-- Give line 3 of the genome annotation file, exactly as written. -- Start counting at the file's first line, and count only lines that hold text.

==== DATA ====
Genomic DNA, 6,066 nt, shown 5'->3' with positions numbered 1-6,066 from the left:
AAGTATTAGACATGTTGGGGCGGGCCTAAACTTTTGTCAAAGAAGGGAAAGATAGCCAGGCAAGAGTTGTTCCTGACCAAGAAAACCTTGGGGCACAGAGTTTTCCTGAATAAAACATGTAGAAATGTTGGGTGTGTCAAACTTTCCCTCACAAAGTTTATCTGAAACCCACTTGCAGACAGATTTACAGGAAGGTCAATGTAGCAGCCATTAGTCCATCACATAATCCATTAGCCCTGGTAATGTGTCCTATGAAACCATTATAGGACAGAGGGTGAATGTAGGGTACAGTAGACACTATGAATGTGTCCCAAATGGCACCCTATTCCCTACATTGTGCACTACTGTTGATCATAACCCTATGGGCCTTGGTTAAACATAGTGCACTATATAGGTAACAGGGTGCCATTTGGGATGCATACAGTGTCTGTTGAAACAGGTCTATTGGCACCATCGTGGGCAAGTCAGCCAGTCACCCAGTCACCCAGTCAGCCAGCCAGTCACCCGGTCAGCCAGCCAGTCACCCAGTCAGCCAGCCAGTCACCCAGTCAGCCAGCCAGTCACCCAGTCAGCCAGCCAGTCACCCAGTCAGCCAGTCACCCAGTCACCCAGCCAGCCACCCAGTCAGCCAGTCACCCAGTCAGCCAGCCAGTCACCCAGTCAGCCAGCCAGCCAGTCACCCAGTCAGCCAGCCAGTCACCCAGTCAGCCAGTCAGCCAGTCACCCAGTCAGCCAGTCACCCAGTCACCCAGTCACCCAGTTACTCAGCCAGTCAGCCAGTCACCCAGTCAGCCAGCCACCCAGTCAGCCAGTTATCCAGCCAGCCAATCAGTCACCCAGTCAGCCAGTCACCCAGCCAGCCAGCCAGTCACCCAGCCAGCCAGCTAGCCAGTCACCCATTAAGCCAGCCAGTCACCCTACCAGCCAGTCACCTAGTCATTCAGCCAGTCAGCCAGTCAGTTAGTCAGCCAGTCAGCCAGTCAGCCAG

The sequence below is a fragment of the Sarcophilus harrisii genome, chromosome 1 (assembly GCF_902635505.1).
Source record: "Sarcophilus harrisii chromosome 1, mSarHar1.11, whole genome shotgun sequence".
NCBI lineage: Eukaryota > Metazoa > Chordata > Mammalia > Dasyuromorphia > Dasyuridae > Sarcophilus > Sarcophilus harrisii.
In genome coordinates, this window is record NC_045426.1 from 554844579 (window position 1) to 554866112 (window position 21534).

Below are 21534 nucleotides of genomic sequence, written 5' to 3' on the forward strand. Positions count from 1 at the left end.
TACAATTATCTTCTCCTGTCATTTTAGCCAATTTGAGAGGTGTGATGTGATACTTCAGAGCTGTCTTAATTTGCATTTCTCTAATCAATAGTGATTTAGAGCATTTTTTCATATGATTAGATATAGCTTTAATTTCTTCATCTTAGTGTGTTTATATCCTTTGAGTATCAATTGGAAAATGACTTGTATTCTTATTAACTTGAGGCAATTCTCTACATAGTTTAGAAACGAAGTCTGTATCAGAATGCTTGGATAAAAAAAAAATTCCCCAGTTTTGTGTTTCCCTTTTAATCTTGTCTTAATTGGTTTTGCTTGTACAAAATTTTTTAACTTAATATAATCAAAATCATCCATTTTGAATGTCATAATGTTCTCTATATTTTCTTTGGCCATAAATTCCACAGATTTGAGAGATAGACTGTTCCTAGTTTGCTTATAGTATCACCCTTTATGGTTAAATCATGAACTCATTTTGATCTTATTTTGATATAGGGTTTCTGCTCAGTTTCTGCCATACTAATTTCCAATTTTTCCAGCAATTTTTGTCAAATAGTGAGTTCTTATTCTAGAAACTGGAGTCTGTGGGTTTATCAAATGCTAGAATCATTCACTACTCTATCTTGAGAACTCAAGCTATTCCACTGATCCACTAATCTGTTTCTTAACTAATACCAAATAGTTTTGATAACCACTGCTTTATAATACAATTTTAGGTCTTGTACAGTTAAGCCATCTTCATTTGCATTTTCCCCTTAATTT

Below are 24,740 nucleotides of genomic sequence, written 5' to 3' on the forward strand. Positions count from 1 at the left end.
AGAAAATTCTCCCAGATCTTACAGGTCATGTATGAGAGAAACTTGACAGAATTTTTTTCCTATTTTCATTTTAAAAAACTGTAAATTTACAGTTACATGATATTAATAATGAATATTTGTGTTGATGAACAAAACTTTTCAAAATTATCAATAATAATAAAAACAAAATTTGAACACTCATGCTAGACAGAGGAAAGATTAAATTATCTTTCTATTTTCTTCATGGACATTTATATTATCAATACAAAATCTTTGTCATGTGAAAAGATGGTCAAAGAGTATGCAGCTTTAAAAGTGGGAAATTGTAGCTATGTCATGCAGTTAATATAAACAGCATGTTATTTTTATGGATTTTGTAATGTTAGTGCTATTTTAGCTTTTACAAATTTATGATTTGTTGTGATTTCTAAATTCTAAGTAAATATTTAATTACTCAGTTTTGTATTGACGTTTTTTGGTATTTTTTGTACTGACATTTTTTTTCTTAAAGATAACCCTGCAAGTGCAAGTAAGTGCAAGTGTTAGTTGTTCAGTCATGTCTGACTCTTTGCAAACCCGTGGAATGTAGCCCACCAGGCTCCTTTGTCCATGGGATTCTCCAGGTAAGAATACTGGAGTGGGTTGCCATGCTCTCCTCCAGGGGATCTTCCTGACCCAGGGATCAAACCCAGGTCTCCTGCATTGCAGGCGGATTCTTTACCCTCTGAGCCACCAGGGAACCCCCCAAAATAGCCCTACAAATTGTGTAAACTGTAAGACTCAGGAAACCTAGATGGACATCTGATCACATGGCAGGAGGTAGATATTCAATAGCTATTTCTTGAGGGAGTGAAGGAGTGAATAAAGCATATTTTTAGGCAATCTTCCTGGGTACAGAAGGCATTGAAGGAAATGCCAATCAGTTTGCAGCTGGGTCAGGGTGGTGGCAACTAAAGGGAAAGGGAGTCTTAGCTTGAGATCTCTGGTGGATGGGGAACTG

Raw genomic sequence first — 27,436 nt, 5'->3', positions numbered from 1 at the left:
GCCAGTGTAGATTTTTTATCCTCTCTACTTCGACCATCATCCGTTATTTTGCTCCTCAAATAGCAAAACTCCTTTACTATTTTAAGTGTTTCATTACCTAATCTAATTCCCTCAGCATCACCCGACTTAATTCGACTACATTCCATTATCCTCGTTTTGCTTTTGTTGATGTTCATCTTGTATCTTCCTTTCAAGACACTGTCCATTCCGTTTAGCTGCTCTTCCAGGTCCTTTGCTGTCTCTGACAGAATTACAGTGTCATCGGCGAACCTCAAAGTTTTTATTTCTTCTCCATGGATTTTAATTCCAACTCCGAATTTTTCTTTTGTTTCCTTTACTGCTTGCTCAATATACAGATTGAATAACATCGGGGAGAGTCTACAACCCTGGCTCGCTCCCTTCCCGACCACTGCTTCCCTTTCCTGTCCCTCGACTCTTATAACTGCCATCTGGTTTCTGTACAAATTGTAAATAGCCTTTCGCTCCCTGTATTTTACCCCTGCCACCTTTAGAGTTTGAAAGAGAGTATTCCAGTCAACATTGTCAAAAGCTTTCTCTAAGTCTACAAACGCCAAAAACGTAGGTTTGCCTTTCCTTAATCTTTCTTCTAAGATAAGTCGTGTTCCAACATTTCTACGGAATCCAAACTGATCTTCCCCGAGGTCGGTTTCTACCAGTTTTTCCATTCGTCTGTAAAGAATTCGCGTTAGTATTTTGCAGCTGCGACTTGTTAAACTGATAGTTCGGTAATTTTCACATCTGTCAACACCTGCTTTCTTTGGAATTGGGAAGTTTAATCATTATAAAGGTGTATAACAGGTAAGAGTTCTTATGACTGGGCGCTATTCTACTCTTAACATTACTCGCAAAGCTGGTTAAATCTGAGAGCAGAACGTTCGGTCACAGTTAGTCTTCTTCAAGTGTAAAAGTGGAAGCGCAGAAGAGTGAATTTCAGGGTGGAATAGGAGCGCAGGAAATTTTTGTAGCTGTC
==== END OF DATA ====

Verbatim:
The sequence below is a fragment of the Sarcophilus harrisii genome, chromosome 1 (assembly GCF_902635505.1).